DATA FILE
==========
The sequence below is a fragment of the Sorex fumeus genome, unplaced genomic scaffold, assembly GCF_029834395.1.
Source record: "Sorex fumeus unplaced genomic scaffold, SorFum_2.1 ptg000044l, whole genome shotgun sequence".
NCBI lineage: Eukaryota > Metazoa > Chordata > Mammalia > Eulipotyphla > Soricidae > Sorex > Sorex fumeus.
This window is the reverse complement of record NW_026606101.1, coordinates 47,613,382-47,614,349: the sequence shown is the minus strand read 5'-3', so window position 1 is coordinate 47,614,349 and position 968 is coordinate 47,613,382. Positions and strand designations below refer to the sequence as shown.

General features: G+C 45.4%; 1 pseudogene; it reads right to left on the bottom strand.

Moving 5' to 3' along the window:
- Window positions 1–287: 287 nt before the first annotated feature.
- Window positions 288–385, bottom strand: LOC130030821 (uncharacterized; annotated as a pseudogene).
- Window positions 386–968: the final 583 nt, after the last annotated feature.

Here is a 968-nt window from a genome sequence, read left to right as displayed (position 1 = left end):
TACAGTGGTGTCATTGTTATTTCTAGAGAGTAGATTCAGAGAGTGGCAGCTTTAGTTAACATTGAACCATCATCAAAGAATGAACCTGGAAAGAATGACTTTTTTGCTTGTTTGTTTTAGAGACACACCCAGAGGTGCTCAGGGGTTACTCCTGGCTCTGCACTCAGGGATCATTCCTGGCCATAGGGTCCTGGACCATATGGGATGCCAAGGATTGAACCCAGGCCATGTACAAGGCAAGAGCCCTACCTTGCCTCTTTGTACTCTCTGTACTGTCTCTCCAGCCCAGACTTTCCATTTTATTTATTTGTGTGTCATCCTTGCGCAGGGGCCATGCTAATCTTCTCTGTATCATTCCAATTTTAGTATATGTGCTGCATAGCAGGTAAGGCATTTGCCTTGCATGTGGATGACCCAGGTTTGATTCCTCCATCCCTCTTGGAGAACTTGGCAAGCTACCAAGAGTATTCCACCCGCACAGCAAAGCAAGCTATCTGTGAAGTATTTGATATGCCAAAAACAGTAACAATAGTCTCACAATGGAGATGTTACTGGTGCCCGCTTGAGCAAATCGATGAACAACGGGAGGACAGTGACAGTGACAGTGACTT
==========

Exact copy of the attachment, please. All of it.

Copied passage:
The sequence below is a fragment of the Sorex fumeus genome, unplaced genomic scaffold, assembly GCF_029834395.1.
Source record: "Sorex fumeus unplaced genomic scaffold, SorFum_2.1 ptg000044l, whole genome shotgun sequence".
NCBI lineage: Eukaryota > Metazoa > Chordata > Mammalia > Eulipotyphla > Soricidae > Sorex > Sorex fumeus.
This window is the reverse complement of record NW_026606101.1, coordinates 47,613,382-47,614,349: the sequence shown is the minus strand read 5'-3', so window position 1 is coordinate 47,614,349 and position 968 is coordinate 47,613,382. Positions and strand designations below refer to the sequence as shown.

General features: G+C 45.4%; 1 pseudogene; it reads right to left on the bottom strand.

Moving 5' to 3' along the window:
- Window positions 1–287: 287 nt before the first annotated feature.
- Window positions 288–385, bottom strand: LOC130030821 (uncharacterized; annotated as a pseudogene).
- Window positions 386–968: the final 583 nt, after the last annotated feature.

Here is a 968-nt window from a genome sequence, read left to right as displayed (position 1 = left end):
TACAGTGGTGTCATTGTTATTTCTAGAGAGTAGATTCAGAGAGTGGCAGCTTTAGTTAACATTGAACCATCATCAAAGAATGAACCTGGAAAGAATGACTTTTTTGCTTGTTTGTTTTAGAGACACACCCAGAGGTGCTCAGGGGTTACTCCTGGCTCTGCACTCAGGGATCATTCCTGGCCATAGGGTCCTGGACCATATGGGATGCCAAGGATTGAACCCAGGCCATGTACAAGGCAAGAGCCCTACCTTGCCTCTTTGTACTCTCTGTACTGTCTCTCCAGCCCAGACTTTCCATTTTATTTATTTGTGTGTCATCCTTGCGCAGGGGCCATGCTAATCTTCTCTGTATCATTCCAATTTTAGTATATGTGCTGCATAGCAGGTAAGGCATTTGCCTTGCATGTGGATGACCCAGGTTTGATTCCTCCATCCCTCTTGGAGAACTTGGCAAGCTACCAAGAGTATTCCACCCGCACAGCAAAGCAAGCTATCTGTGAAGTATTTGATATGCCAAAAACAGTAACAATAGTCTCACAATGGAGATGTTACTGGTGCCCGCTTGAGCAAATCGATGAACAACGGGAGGACAGTGACAGTGACAGTGACTT